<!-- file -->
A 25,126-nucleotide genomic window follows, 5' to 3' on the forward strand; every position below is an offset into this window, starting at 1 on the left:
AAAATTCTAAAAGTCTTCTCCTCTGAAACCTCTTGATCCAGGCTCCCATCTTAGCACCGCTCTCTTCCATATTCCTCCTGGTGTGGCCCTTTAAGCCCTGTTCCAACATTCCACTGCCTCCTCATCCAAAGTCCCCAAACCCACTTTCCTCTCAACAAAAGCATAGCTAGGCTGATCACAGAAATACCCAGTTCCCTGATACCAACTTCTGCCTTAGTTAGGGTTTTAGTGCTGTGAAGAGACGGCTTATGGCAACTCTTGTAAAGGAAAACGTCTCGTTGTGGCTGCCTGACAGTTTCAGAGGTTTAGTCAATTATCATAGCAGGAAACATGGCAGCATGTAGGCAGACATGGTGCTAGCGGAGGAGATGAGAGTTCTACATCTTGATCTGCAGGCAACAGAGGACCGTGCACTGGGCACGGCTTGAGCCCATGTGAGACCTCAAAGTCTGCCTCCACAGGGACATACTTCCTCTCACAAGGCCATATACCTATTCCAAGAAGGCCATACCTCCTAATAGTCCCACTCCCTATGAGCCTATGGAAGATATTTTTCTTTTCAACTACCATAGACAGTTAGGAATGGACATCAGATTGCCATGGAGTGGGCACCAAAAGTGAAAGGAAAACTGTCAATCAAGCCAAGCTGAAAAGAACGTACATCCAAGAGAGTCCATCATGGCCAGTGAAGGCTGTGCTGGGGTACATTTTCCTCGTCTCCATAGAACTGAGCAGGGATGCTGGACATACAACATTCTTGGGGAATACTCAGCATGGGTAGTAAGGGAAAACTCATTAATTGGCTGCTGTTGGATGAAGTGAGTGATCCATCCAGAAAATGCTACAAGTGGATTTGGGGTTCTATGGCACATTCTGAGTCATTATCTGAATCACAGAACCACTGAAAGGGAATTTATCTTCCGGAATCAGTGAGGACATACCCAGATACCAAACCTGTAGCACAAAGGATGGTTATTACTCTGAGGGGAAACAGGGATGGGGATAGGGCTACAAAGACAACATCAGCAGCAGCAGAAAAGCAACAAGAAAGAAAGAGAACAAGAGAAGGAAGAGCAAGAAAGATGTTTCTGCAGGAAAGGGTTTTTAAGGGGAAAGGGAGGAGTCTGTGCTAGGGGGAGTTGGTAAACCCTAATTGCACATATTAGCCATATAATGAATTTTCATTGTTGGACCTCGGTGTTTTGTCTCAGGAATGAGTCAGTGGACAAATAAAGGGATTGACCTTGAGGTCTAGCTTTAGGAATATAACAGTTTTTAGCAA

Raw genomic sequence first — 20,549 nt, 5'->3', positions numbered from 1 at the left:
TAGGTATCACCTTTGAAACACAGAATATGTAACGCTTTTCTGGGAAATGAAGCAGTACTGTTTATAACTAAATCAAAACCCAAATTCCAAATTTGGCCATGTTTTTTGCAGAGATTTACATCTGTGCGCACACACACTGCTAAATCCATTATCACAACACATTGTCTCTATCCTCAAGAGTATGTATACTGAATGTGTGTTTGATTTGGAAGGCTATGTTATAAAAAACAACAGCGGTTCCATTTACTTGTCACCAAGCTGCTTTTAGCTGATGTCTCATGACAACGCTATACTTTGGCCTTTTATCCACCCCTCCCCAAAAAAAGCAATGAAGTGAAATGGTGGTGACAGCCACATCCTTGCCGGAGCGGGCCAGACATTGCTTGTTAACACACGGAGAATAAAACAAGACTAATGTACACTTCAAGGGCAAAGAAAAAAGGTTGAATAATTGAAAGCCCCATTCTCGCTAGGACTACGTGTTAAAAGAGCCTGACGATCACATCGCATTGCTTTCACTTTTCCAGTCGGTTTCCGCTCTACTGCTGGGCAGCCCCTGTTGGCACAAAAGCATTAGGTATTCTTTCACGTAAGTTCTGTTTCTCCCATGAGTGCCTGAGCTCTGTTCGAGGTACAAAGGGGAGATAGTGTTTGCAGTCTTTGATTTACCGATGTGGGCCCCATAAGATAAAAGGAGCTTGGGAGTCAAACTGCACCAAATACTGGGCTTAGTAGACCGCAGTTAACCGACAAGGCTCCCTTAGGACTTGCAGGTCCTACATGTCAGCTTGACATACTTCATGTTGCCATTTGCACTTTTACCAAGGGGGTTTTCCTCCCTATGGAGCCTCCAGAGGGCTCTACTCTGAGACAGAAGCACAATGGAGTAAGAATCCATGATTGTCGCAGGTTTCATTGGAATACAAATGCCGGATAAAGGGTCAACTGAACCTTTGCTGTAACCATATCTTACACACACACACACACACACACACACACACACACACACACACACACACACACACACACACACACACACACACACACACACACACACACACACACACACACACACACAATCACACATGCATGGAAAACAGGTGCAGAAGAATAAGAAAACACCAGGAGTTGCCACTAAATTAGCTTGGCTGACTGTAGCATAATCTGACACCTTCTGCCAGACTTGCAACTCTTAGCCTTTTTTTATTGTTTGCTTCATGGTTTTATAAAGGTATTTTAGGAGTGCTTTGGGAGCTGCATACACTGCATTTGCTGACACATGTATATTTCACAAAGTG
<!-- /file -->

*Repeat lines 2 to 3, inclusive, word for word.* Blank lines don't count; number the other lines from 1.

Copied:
AAAATTCTAAAAGTCTTCTCCTCTGAAACCTCTTGATCCAGGCTCCCATCTTAGCACCGCTCTCTTCCATATTCCTCCTGGTGTGGCCCTTTAAGCCCTGTTCCAACATTCCACTGCCTCCTCATCCAAAGTCCCCAAACCCACTTTCCTCTCAACAAAAGCATAGCTAGGCTGATCACAGAAATACCCAGTTCCCTGATACCAACTTCTGCCTTAGTTAGGGTTTTAGTGCTGTGAAGAGACGGCTTATGGCAACTCTTGTAAAGGAAAACGTCTCGTTGTGGCTGCCTGACAGTTTCAGAGGTTTAGTCAATTATCATAGCAGGAAACATGGCAGCATGTAGGCAGACATGGTGCTAGCGGAGGAGATGAGAGTTCTACATCTTGATCTGCAGGCAACAGAGGACCGTGCACTGGGCACGGCTTGAGCCCATGTGAGACCTCAAAGTCTGCCTCCACAGGGACATACTTCCTCTCACAAGGCCATATACCTATTCCAAGAAGGCCATACCTCCTAATAGTCCCACTCCCTATGAGCCTATGGAAGATATTTTTCTTTTCAACTACCATAGACAGTTAGGAATGGACATCAGATTGCCATGGAGTGGGCACCAAAAGTGAAAGGAAAACTGTCAATCAAGCCAAGCTGAAAAGAACGTACATCCAAGAGAGTCCATCATGGCCAGTGAAGGCTGTGCTGGGGTACATTTTCCTCGTCTCCATAGAACTGAGCAGGGATGCTGGACATACAACATTCTTGGGGAATACTCAGCATGGGTAGTAAGGGAAAACTCATTAATTGGCTGCTGTTGGATGAAGTGAGTGATCCATCCAGAAAATGCTACAAGTGGATTTGGGGTTCTATGGCACATTCTGAGTCATTATCTGAATCACAGAACCACTGAAAGGGAATTTATCTTCCGGAATCAGTGAGGACATACCCAGATACCAAACCTGTAGCACAAAGGATGGTTATTACTCTGAGGGGAAACAGGGATGGGGATAGGGCTACAAAGACAACATCAGCAGCAGCAGAAAAGCAACAAGAAAGAAAGAGAACAAGAGAAGGAAGAGCAAGAAAGATGTTTCTGCAGGAAAGGGTTTTTAAGGGGAAAGGGAGGAGTCTGTGCTAGGGGGAGTTGGTAAACCCTAATTGCACATATTAGCCATATAATGAATTTTCATTGTTGGACCTCGGTGTTTTGTCTCAGGAATGAGTCAGTGGACAAATAAAGGGATTGACCTTGAGGTCTAGCTTTAGGAATATAACAGTTTTTAGCAA

Raw genomic sequence first — 20,549 nt, 5'->3', positions numbered from 1 at the left: